June 18, 2021

Overdrive, Distortion, Fuzz – What's the Difference?

"It's subjective." When you start talking about the differences between overdrive, distortion, and fuzz, that two-word phrase will serve you well, as you will find overlap among the three categories (and you may even find some pedals to be mis-labeled) – and that's okay! But if you're looking for insight about the big three "drive" effects and choosing which tones are right for your music, we can help you use your ears to make sense of the key differences.

Dirty tones begin with overdrive. It's the sound that early electric players discovered as they turned their amplifiers up so loud that the amps began to distort, albeit in a warm, organic, and pleasant way. If you reduce the volume of the guitar (or the intensity with which you play), overdrive "cleans up" to a less distorted sound, which gives you some dynamic control over the amount of "crunch" you want. Check out Stevie Ray Vaughan's "Texas Flood" to hear a pleasantly restrained overdrive, or Rick Derringer's 70s classic "Rock and Roll, Hoochie Koo."

From there, you can go in two directions: fuzz or distortion. Early fuzz effects were generated by broken studio equipment – sometimes accidentally, sometimes intentionally. Fuzz pedals that emulate that damaged gear remove the cleaner parts of your guitar's signal, "clipping" them to leave a smoothly super-saturated sea of harmonic distortion, or a sputtering, off-the-rails musical mess. Both sound beautiful! Jimi Hendrix was a pioneer with fuzz, and Keith Richards used a fuzz pedal on “(I Can’t Get No) Satisfaction.” If the guitar sounds gloriously on the edge of chaos or simply fills the sonic space with lush distortion, there's a good chance you're hearing fuzz. As an example, Miguel skillfully uses fuzz to propel "Hollywood Dreams" without overwhelming the other instruments.

Whereas fuzz can make things sound wooly and unruly, distortion sounds tight and refined. Unlike overdrive it doesn't vary so much based on the dynamics of your playing – you get the same amount of distortion no matter how hard or soft you play, and because of how your signal is clipped, you also may find that it sits better in the mix if you're playing with a band. When metal players want to hit listeners hard with an intense and focused buzzsaw, they turn to distortion. The way the sound wave is clipped – lopping off the top and bottom of the guitar's signal and limiting it to a narrower scope – helps distortion sound uniform and smooth even as it's so undeniably aggressive. Mudvayne's "Dig" uses staccato bursts of thick distortion to create a manic, unsettling assault, while Opeth's "Bleak" mixes in acoustic passages to surprise the listener and shift the song's tone.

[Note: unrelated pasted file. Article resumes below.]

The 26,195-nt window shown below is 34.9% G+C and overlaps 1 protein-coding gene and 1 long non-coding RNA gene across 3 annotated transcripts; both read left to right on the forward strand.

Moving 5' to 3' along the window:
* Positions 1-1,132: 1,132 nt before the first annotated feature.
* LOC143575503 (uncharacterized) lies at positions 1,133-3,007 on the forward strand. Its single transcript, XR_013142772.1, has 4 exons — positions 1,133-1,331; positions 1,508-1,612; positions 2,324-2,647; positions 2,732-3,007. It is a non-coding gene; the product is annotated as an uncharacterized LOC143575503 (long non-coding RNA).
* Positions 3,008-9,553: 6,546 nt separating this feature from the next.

You'll hear sounds and find pedals that intentionally blur the sounds between these categories, but if you'd like a general guide, try this: Overdrive is the least aggressive and its intensity responds to your playing style; fuzz sounds like overdrive that's gone feral; and distortion's clarity gives it a brutal precision. Your ears will learn the difference over time, but since all three work by intentionally mangling the guitar's original signal to varying degrees, the lines that separate the three effects remain, well…fuzzy!

Dan Amrich started his music journalism career at Guitar World and Country Guitar magazines. He is the co-creator of Princess Leia's Stolen Death Star Plans and the creator, songwriter, and mayor of Hero Falls. He joined the Ubisoft San Francisco team in 2014.

Photo of distortion pedal knobs by Dan Amrich, used with permission.

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